Brad C. Anderson | Belinda Betker | Erna Buffie | Dave Duncan | Leslie Gadallah | Sampson J. Goodfellow | Matthew Hughes | Katherine Lawrence | Anne Lazurko | John Brady McDonald | Lynda Monahan | Mark Morton | Martine Noël-Maw | Lloyd Ratzlaff | Karin Melberg Schwier | Arthur Slade | Gayle M. Smith | Edward Willett | Nir Yaniv
Brad C. Anderson
Brad C. Anderson, author of Duatero, lives with his wife and puppy in Vancouver, Canada. He teaches undergraduate business courses at a local university and researches organizational wisdom in blithe defiance of the fact most people do not think you can put those two words in the same sentence without irony. Previously, he worked in the biotech sector, where he made drugs for a living (legally!).
His stories have appeared in a variety of publications. His short story “Naïve Gods” was longlisted for a 2017 Sunburst Award for Excellence in Canadian Literature of the Fantastic. It was published in the anthology Lazarus Risen, which was itself nominated for an Aurora Award.
Belinda Betker (aka Dyke Van Dick), author of Phases, is a prairie-born poet living in Saskatoon with her Australian wife and their rescue dog, a springer-spaniel/terrier cross. Her first poetry collection, Phases, was a finalist for two Saskatchewan Book Awards. Her poetry and award-winning haiku are also published online and in various anthologies, literary journals, and chapbooks.
Belinda is a founding member of two long-running Saskatoon writing groups, Sisters’ Ink and The Obsessors. She is also a founding member of the Saskatoon Writers Collective.
Short stories by Erna Buffie, author of Let Us Be True, have appeared in Room, Prairie Fire, Pottersfield Portfolio, and The Vagrant Review of New Fiction. Let Us Be True, her first novel, originally published by Coteau Books in 2015, was nominated for the Margaret Laurence Fiction Prize.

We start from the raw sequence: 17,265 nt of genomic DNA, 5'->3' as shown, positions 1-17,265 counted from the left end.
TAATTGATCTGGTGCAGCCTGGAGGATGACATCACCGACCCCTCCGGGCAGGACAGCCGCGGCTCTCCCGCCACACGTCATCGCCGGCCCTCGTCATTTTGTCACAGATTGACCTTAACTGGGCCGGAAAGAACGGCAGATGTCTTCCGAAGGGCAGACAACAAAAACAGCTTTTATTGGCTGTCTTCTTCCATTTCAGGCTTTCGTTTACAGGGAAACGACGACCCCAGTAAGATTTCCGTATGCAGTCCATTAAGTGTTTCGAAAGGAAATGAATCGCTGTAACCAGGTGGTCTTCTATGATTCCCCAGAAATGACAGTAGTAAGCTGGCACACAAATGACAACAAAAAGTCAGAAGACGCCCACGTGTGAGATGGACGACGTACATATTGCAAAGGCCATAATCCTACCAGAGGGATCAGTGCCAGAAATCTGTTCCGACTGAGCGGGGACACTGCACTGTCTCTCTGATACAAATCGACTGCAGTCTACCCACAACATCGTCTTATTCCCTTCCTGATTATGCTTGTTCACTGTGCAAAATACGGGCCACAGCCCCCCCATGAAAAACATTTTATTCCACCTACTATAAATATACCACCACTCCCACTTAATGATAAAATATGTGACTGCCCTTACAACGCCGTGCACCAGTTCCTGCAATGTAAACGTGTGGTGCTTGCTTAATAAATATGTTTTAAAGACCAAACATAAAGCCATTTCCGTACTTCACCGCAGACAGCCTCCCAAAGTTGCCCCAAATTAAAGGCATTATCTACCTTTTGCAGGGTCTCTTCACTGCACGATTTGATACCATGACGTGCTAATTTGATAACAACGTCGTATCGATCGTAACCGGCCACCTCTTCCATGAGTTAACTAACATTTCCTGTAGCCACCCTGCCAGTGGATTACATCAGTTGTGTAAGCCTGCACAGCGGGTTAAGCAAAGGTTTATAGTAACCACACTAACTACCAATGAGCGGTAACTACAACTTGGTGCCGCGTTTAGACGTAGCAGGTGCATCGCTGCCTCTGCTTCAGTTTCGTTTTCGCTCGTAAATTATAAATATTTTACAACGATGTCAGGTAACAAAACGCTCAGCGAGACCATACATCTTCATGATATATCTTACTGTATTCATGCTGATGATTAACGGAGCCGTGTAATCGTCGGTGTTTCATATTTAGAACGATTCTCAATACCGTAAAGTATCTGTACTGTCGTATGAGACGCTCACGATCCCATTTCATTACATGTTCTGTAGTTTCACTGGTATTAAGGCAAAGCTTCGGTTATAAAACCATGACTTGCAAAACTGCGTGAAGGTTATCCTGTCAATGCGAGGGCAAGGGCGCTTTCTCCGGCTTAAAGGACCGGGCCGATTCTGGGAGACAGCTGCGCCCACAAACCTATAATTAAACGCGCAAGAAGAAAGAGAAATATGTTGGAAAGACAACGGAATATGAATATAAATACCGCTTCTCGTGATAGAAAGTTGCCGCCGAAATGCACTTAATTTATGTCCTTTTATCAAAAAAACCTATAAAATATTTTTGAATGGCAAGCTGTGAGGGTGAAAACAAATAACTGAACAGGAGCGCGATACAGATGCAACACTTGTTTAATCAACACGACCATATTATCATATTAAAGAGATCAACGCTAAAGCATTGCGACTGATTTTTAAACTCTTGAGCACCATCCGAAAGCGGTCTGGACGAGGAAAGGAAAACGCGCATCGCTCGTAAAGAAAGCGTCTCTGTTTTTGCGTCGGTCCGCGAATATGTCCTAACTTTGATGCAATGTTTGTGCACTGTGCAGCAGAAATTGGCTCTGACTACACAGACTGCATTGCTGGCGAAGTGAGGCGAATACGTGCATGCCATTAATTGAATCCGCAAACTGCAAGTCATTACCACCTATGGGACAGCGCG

Erna is also an awarding-winning documentary filmmaker who has worked for CBC’s The Nature of Things and a variety of other national and international broadcasters. Her film Smarty Plants won “Best Direction” at the Canadian Screen Awards and aired on PBS’s Nature under the title What Plants Talk About.
Born and raised in Scotland, Dave Duncan, author of The Traitor’s Son and Corridor to Nightmare, moved to Calgary, Alberta, after graduating from university to take up his thirty-year career as a geologist. As the oil boom faltered in the 1980s, he sold his first novel and switched careers to become one of the most prolific and popular Canadian authors of science fiction and fantasy, with more than sixty-five traditionally published novels. Early in his career, he was producing books so fast his publisher could not keep up, so he wrote a fantasy trilogy under the name Ken Hood for a different house and a historical novel about the fall of Troy as Sarah B. Franklin.
Duncan won the Aurora Award for Best Novel in 1990 and again in 2007, and was inducted into the Canadian Science Fiction and Fantasy Hall of Fame for lifetime achievement in 2015. Duncan had just finished Corridor to Nightmare and was awaiting final edits on The Traitor’s Son when he died, on October 29, 2019.
Robert Runtés memorial speech outlining Dave Duncan’s contribution to Canadian SF can be watched here.
Leslie Gadallah, author of the Empire of Kaz series (Cat’s Gambit, Cat’s Pawn, and Cat’s Game) and The Legend of Sarah, grew up in Alberta and is currently living in Lethbridge with her geriatric black cat, Spook. Educated as a chemist, she has worked in analytical, agricultural, biological, and clinical chemistry. She has written popular science for newspapers and radio, has served as a technical editor, and is the author of four SF novels and a number of short stories.
Sampson J. Goodfellow